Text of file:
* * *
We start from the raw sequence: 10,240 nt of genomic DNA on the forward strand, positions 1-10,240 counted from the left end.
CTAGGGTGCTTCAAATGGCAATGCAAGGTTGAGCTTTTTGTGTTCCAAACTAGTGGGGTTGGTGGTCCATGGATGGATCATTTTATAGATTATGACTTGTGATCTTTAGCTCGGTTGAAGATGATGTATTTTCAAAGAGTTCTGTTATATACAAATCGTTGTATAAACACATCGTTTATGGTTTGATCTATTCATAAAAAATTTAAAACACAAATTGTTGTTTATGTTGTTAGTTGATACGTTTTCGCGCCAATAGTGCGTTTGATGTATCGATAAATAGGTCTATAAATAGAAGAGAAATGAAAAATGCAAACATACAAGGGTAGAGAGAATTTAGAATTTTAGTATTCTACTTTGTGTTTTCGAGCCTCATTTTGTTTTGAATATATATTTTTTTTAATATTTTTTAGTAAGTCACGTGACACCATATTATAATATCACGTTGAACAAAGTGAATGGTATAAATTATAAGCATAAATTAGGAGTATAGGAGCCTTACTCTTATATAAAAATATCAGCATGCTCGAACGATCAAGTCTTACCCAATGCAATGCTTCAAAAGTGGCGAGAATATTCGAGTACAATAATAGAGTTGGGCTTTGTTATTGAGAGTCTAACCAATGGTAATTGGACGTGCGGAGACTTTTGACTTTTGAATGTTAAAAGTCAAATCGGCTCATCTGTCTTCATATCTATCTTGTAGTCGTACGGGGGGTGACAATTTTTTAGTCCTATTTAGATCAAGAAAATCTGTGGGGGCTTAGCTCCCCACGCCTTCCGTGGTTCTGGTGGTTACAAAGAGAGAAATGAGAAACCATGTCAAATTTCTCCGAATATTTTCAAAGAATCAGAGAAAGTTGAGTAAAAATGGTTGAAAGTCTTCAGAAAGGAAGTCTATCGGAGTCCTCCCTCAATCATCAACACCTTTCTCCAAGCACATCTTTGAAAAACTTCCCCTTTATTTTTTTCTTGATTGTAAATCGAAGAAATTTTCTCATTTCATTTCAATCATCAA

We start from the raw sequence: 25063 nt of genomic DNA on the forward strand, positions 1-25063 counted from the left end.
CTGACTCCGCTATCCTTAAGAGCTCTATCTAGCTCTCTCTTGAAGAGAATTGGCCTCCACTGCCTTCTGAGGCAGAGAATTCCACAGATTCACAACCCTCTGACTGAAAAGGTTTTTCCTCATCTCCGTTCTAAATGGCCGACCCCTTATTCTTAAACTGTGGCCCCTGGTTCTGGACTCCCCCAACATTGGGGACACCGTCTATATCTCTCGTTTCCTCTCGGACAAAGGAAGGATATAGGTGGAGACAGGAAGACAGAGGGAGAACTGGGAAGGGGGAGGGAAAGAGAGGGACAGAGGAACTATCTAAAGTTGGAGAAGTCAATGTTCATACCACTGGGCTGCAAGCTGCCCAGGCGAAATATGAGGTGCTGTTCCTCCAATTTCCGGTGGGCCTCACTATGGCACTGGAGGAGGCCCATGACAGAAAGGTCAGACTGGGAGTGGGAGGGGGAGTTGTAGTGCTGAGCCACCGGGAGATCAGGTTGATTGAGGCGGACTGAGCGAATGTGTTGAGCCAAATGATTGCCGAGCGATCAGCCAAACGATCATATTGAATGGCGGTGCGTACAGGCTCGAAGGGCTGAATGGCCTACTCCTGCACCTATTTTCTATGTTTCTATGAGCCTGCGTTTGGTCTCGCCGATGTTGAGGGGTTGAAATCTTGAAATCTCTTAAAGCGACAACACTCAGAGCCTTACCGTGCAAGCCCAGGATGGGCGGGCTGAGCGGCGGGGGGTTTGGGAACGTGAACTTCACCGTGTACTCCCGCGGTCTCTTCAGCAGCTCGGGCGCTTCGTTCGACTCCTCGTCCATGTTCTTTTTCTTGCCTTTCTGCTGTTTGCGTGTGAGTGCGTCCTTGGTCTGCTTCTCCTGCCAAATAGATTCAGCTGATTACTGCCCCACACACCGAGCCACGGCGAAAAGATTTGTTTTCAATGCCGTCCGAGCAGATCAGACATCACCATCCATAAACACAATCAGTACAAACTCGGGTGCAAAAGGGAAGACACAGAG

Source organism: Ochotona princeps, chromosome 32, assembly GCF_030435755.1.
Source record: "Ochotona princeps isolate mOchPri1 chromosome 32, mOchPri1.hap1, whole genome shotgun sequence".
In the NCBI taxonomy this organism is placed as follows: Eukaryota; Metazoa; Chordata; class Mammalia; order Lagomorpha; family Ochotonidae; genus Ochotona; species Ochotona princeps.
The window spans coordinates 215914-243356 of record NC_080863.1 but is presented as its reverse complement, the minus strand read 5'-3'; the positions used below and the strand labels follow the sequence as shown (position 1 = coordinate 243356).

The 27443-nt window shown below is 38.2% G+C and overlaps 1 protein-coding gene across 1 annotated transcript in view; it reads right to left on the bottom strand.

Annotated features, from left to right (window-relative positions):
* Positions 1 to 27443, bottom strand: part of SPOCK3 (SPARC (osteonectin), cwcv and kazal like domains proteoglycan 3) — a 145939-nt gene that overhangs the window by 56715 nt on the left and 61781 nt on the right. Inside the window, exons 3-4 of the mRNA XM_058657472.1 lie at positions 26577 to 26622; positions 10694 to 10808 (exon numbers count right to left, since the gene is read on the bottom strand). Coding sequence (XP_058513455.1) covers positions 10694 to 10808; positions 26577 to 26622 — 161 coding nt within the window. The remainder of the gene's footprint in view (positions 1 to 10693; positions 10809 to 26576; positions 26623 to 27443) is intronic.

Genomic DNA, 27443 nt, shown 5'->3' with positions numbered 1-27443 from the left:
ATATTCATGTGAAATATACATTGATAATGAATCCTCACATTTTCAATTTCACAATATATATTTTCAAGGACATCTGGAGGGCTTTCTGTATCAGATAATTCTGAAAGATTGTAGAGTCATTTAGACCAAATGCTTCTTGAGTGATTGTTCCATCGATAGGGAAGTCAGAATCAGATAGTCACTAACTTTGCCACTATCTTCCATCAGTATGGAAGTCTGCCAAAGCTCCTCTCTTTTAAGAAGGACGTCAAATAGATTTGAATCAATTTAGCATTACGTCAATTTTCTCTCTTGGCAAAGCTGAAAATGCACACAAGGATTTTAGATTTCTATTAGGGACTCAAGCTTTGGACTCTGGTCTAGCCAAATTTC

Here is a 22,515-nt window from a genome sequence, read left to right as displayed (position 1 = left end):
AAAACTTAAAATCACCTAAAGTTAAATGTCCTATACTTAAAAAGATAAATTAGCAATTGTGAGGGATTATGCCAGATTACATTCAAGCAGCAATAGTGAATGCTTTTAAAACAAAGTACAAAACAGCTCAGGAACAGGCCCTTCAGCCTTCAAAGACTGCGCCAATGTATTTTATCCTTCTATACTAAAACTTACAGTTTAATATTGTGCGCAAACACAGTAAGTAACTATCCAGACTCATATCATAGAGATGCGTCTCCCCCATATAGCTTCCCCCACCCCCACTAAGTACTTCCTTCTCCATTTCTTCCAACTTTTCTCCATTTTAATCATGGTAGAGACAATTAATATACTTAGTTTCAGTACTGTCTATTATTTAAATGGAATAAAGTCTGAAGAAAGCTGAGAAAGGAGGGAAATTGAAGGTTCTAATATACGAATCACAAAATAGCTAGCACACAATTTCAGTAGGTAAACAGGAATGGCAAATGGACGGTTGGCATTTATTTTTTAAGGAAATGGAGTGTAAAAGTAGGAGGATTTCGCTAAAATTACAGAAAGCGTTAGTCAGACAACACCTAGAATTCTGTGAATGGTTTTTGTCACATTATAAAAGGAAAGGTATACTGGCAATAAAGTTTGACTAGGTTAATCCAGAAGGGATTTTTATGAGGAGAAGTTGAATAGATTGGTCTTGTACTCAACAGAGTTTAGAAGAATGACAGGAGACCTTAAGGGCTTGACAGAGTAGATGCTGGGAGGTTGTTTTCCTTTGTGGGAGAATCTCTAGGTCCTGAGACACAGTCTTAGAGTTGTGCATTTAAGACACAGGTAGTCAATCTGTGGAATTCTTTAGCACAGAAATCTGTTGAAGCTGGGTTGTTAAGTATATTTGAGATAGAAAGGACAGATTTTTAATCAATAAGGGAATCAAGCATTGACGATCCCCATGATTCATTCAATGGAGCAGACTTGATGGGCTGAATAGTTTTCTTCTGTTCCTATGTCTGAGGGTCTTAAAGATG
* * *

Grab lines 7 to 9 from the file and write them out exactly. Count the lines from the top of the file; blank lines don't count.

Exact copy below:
In the NCBI taxonomy this organism is placed as follows: Eukaryota; Metazoa; Chordata; class Mammalia; order Lagomorpha; family Ochotonidae; genus Ochotona; species Ochotona princeps.
The window spans coordinates 215914-243356 of record NC_080863.1 but is presented as its reverse complement, the minus strand read 5'-3'; the positions used below and the strand labels follow the sequence as shown (position 1 = coordinate 243356).

The 27443-nt window shown below is 38.2% G+C and overlaps 1 protein-coding gene across 1 annotated transcript in view; it reads right to left on the bottom strand.